Clusterin is a widely distributed glycoprotein with a diverse set of biologic actions most prominent of which is its ability to promote cell interactions. A unique and defining feature of clusterin is its induction at times of tissue injury and remodelling. The function of clusterin in these settings is unclear. We hypothesize clusterin functions to initiate or maintain cell interactions, a common requirement of the states in which it is induced. We further hypothesize that the ability of clusterin to promote cell interactions protects against injury.
The aim of this grant is to test these hypotheses. Hypothesis I. Clusterin promotes cell interactions. Preliminary data clearly documents the ability of exogenously applied clusterin to promote cell aggregation and adhesion. We will test the effects of induction or inhibition of clusterin expression on cell aggregation and adhesion using cell lines stably transfected with an inducible clusterin system in the sense or anti-sense orientation. To further test this hypothesis we will determine whether targeted deletion of both copies of the LLC-PK1 clusterin gene, by homologous recombination, inhibits the ability of these cells to adhere and spread. Developmental regulation of clusterin occurs during renal ontogeny. Using the metanephric organ culture model, we will test whether inhibition of clusterin, alters the more complex cell int~actions which characterize renal development. Hypothesis II. Clusterin has a protective function in the setting of renal injury. We will examine the ability of purified clusterin or endogenous overexpression of clusterin to promote cell interactions and protect membrane integrity in the setting of in vitro renal cell injury. Next, by targeting expression of clusterin to the cell membrane we will examine its ability to specifically protect this particular cellular domain. Finally the response to injury of homozygous mutant cells which have undergone targeted deletion of both copies of the clusterin gene will be examined. The ability of cells to interact may be an important determinant of their susceptibility to injury, thereby, accounting for the beneficial effects of clusterin. To test this hypothesis we will compare rates of O2 consumption, peroxide generation, intracellular pH and ATP content under basal and injury conditions in single cell suspensions or clusterin-induced cell aggregates. The last experiments using the in vivo model of ischemia-reperfusion injury in the rat, will examine the effects of clusterin administration or an anti-clusterin antibody on renal injury. The long-term aim of this grant is to further our understanding of the role of clusterin in the cell-cell interactions of the normal, developing and injured kidney. Such knowledge has the potential to lay the foundation for the development of new strategies for preventing or ameliorating renal or other organ injury.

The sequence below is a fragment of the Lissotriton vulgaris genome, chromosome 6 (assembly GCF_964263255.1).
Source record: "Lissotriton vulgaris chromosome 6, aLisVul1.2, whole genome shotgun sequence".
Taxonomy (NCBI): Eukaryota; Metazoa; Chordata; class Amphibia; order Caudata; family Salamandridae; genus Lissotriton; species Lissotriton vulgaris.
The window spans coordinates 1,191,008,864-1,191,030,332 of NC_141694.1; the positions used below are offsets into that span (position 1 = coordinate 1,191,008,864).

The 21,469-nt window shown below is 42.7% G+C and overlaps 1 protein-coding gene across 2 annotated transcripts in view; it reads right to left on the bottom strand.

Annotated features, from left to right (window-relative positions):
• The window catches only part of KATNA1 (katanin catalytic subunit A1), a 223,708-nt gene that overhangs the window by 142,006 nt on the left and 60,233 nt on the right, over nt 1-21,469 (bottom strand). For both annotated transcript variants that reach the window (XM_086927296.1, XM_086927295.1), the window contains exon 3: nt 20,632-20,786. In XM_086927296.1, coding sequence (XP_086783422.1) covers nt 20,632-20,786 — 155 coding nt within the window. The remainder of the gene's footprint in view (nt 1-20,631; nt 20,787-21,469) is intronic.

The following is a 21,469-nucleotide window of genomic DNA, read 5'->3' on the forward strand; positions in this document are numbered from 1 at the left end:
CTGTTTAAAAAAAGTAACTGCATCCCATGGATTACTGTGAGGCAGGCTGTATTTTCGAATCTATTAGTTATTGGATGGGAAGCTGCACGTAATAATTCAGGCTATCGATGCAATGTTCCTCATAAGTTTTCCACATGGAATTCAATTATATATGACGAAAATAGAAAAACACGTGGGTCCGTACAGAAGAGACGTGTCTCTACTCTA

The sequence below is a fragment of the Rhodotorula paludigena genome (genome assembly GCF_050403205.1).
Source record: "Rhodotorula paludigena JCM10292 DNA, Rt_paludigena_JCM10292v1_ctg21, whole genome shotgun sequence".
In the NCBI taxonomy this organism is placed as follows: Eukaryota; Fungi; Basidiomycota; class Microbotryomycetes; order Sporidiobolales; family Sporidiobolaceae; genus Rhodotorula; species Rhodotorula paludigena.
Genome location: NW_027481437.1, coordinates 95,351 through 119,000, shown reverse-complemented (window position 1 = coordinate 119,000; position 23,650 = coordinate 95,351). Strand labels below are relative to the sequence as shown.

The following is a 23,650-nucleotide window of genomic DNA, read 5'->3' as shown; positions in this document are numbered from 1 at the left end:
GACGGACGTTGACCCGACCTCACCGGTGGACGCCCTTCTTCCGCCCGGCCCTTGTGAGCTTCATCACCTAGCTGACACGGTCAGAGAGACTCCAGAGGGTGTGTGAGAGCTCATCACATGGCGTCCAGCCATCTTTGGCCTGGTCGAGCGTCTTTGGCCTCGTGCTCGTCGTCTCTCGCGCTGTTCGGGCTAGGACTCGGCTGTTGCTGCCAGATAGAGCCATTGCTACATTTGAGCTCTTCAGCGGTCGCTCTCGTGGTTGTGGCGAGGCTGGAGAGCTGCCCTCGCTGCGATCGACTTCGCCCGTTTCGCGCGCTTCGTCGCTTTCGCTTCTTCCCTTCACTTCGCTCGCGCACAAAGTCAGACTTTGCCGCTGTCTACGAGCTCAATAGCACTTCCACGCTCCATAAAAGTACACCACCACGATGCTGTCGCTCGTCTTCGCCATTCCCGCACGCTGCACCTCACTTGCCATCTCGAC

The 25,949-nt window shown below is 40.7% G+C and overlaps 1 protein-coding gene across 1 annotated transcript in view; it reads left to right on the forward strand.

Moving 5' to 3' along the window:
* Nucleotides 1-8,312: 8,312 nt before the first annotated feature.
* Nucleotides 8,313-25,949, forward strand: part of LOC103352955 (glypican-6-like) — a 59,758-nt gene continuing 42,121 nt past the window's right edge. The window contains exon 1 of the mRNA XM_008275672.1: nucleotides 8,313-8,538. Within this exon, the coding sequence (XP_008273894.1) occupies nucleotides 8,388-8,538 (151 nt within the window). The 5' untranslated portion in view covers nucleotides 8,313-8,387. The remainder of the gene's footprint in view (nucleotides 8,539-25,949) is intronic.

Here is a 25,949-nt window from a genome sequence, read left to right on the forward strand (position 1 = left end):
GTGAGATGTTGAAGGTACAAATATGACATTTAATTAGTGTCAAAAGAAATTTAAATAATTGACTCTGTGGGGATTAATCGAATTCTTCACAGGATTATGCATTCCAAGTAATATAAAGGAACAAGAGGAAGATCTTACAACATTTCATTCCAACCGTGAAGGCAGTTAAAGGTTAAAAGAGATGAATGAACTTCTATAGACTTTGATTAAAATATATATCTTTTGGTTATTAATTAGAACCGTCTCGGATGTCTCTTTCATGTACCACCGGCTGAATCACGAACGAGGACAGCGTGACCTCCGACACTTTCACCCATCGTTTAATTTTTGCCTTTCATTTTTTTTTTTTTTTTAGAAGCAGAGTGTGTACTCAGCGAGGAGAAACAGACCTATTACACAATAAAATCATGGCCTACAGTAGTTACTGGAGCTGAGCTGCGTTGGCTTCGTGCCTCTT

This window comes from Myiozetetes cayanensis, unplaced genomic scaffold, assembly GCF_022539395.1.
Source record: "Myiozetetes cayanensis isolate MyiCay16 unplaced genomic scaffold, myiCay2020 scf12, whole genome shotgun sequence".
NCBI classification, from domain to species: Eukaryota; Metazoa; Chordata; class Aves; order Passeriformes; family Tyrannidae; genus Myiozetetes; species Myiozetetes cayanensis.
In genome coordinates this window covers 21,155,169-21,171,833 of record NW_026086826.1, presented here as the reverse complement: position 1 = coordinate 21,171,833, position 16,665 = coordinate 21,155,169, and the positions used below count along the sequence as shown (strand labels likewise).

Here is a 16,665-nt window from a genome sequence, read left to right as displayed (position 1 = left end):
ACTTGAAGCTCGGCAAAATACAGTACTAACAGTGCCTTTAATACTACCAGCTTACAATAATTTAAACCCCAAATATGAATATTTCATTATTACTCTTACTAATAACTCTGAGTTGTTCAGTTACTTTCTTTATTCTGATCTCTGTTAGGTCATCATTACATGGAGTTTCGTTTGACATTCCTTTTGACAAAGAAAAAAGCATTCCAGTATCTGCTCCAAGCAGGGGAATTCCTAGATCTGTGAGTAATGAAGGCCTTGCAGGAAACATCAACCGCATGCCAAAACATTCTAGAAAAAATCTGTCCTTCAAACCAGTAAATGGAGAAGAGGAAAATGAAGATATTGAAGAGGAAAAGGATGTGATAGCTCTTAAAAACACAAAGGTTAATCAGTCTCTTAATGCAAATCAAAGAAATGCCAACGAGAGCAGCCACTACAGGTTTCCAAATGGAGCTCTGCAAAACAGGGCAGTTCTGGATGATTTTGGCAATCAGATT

National Institute of Health (NIH)
National Institute of Diabetes and Digestive and Kidney Diseases (NIDDK)
Research Project (R01)
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Special Emphasis Panel (ZRG4-CVB (02))
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University of Minnesota Twin Cities
Internal Medicine/Medicine
Schools of Medicine
United States
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Girton, Richard A; Sundin, David P; Rosenberg, Mark E (2002) Clusterin protects renal tubular epithelial cells from gentamicin-mediated cytotoxicity. Am J Physiol Renal Physiol 282:F703-9
Rosenberg, Mark E; Girton, Richard; Finkel, David et al. (2002) Apolipoprotein J/clusterin prevents a progressive glomerulopathy of aging. Mol Cell Biol 22:1893-902
Silkensen, J R; Skubitz, A P; Skubitz, K M et al. (1999) Identification of clusterin sequences mediating renal tubular cell interactions. J Pept Res 54:449-57
Nath, K A; Grande, J; Croatt, A et al. (1998) Redox regulation of renal DNA synthesis, transforming growth factor-beta1 and collagen gene expression. Kidney Int 53:367-81